Bachelor’s in Animation Program Guide

BestColleges.com is an advertising-supported site. Featured or trusted partner programs and all school search, finder, or match results are for schools that compensate us. This compensation does not influence our school rankings, resource guides, or other editorially-independent information published on this site.

Ready to start your journey?

By Michelle R. Kelley

Published on June 17, 2021

Share on Social

As colleges and universities navigate the COVID-19 pandemic, we're continuing our efforts to provide you with useful student resources and the latest online program information. Check our coronavirus resources page to learn more.

Animation is among the most popular techniques used in filmmaking, and animated films consistently perform well at the box office. Nevertheless, the industry encompasses more than animated features. Animators also work on video games, advertisements, and television series. They may work on live action films incorporating computer-generated imagery. In 2019, the animation, visual effects (VFX), and video game industry was valued at $264 billion globally.

If you are an aspiring animator, earning your bachelor's in animation can be a good first step for your career. Graduates with a bachelor's degree in animation can work as game designers, VFX artists, and 3D modelers. Animators also work outside the entertainment industry. Medical animators create animations to show the inner workings of cells, and forensic animators use their skills to replicate crime scenes to aid investigations.

Related Programs That Might Interest You

Learn about start dates, transferring credits, availability of financial aid, and more by contacting the universities below.

Should I Get a Bachelor's in Animation?

Animators work across various media sources, contributing to video games, film and TV shows, commercials, and websites. The Bureau of Labor Statistics (BLS) projects that the animation and special effects (SFX) industry could grow by 4% between 2019 and 2029.

Most students need four years to earn a bachelor's degree in animation. Many programs require students to complete 57-78 credits within the major, in addition to core courses. Although some graduates of bachelor's in animation programs pursue MFAs, many graduates begin their careers without earning an additional degree.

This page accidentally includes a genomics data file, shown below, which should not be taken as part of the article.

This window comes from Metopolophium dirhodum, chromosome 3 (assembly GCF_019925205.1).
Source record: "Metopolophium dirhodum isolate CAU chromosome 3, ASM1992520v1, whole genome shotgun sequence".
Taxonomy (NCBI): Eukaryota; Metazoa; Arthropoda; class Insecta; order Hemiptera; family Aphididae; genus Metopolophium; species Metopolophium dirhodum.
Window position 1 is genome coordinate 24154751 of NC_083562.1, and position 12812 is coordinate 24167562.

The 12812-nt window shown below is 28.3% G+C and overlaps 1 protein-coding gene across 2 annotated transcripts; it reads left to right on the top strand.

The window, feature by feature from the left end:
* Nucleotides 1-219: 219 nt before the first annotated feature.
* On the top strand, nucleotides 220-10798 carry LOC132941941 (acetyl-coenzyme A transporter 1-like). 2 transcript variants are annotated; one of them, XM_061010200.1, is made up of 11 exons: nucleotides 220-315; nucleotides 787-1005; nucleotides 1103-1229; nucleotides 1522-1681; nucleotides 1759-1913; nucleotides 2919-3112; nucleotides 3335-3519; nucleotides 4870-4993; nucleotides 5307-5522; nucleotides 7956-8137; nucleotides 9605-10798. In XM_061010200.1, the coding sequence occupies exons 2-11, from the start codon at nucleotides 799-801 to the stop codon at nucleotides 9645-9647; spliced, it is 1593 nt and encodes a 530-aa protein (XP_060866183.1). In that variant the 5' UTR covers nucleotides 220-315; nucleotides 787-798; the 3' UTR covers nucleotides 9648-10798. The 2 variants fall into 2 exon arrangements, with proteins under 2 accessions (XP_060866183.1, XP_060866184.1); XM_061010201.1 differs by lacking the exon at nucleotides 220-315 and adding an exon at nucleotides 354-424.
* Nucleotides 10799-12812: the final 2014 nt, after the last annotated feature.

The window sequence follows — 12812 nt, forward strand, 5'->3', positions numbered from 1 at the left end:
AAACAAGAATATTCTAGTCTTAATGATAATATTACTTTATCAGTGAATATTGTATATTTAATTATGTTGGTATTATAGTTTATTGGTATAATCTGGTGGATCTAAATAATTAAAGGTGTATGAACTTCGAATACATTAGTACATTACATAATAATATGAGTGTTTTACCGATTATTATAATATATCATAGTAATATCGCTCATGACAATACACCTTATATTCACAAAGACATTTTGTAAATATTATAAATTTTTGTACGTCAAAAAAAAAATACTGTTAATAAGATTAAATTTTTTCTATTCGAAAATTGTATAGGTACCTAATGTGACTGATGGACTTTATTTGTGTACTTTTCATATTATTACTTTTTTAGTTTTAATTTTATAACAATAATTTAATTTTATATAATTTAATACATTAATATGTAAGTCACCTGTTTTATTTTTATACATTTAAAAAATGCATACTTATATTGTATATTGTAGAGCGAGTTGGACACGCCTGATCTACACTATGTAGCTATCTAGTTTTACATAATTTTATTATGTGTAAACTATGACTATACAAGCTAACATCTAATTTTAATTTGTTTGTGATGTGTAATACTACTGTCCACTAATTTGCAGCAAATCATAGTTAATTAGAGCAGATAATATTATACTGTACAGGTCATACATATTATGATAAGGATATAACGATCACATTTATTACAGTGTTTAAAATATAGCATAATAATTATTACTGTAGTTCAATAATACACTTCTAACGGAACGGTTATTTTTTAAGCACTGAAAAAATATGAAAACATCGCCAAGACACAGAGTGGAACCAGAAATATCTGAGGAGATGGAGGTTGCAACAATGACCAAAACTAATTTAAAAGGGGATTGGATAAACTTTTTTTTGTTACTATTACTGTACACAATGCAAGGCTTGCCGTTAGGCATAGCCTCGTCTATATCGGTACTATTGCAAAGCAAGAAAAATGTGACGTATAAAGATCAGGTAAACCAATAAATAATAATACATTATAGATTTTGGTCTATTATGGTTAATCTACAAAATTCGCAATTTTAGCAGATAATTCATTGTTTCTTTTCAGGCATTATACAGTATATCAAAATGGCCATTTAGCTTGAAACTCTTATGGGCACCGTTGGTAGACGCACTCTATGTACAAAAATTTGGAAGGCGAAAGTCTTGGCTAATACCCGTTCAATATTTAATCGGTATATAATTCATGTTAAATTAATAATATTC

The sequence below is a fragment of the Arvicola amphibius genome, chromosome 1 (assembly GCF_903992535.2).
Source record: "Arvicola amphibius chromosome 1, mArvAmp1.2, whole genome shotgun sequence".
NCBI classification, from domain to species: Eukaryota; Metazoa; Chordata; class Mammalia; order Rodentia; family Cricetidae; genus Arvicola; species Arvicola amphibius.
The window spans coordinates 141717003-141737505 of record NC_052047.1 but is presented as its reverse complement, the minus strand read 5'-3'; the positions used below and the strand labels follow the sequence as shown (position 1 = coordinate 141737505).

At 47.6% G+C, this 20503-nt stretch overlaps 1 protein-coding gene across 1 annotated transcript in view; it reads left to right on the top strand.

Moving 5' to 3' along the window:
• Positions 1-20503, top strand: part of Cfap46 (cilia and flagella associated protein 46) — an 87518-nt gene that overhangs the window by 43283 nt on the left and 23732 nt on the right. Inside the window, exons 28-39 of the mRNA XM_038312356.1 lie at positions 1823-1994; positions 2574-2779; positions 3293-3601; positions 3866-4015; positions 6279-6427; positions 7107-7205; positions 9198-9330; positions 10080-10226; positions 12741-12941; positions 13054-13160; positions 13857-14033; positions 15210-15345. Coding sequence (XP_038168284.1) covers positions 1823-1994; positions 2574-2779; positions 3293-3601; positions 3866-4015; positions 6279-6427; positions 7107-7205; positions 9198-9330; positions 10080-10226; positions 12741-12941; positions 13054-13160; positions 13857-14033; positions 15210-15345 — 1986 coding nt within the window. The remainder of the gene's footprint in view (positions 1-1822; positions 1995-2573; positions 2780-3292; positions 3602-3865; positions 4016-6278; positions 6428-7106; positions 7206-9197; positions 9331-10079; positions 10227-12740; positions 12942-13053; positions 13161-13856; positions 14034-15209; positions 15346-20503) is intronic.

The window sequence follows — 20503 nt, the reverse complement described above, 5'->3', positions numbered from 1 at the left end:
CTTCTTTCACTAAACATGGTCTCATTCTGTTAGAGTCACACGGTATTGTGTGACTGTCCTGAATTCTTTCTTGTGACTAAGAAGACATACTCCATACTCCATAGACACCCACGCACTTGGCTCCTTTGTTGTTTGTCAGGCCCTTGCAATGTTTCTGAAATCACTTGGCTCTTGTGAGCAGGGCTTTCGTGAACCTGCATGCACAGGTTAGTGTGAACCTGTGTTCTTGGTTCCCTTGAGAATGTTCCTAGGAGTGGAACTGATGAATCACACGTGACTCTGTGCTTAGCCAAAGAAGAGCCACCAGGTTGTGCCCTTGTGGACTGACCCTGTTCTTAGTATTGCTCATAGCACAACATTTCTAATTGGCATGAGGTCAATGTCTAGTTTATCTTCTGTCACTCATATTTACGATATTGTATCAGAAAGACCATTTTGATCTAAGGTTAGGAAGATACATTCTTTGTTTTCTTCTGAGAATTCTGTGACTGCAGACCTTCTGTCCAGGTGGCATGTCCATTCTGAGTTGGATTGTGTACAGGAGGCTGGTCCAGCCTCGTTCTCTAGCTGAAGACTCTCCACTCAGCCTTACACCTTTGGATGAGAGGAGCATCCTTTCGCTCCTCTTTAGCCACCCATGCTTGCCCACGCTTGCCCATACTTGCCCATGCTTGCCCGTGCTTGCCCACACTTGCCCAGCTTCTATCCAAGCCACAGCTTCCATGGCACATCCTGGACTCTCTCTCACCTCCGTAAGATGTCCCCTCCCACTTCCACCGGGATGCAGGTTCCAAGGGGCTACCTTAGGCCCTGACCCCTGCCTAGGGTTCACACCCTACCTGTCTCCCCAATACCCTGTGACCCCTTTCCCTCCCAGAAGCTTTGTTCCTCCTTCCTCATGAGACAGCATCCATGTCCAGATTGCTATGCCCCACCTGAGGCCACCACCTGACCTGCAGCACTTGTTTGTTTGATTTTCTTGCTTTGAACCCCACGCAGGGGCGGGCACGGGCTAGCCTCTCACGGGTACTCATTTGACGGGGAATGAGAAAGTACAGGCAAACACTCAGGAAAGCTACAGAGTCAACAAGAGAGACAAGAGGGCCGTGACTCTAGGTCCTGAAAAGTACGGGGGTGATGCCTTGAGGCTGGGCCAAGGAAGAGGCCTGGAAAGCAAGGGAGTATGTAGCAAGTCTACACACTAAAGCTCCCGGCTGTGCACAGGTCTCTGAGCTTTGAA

Animators work across media, contributing to video games, film and TV shows, commercials, and websites.

While the animation industry continues to grow, the field remains competitive, resulting in some animators struggling to find work after graduation. Also, animation jobs are more plentiful in some cities than in others. As a result, it can be harder for individuals who live outside cities like San Francisco, Los Angeles, and Vancouver to secure positions.

However, by earning their bachelor's degrees in animation, students committed to a career in animation, SFX, or a related field can develop the knowledge, skills, and professional networks needed to succeed.

What Will I Learn in an Animation Bachelor's Program?

Students pursuing a bachelor's degree in animation take courses, such as 3D modeling and character design, introduction to the art of movement, writing for animation, and advanced life drawing. Some curricula also cover the history and analysis of animation.

Some schools offer a bachelor of arts (BA) in animation, while others offer a bachelor of fine arts (BFA). BA programs often include more liberal arts courses outside the major. Learners in these programs study animation while also taking classes in history, sociology, and the life sciences. In contrast, BFA programs place greater emphasis on artistic and technical training.

Both BA and BFA in animation programs teach students to create animated works. Most programs provide training in different types of animation, such as 2D and 3D animation, stop motion, and motion graphics. Students also develop proficiency in using animation software, such as Maya and Adobe Suite.

Concentrations

3D Computer Animation

3D animation is a form of computer-generated animation that appears to occupy three-dimensional space. Students concentrating in 3D animation learn how to model characters and objects, add textures, and use computer software for rendering.

Motion Graphics

Students concentrating in motion graphics learn how to add movement to graphic and textual elements. Motion graphics are commonly used in advertising, instructional videos, and film and TV titles.

Game Art

Students who concentrate in game art develop their skills in animating for video games. Courses focus on motion capture, the creation of backgrounds and layouts, and digital sculpting.

Storyboarding and Character Design

Storyboard artists create series of still images that serve as blueprints for animated projects. Character designers develop the unique look of fictional characters across media. Students concentrating in storyboarding and character design focus on developing their drawing skills.

Science Visualization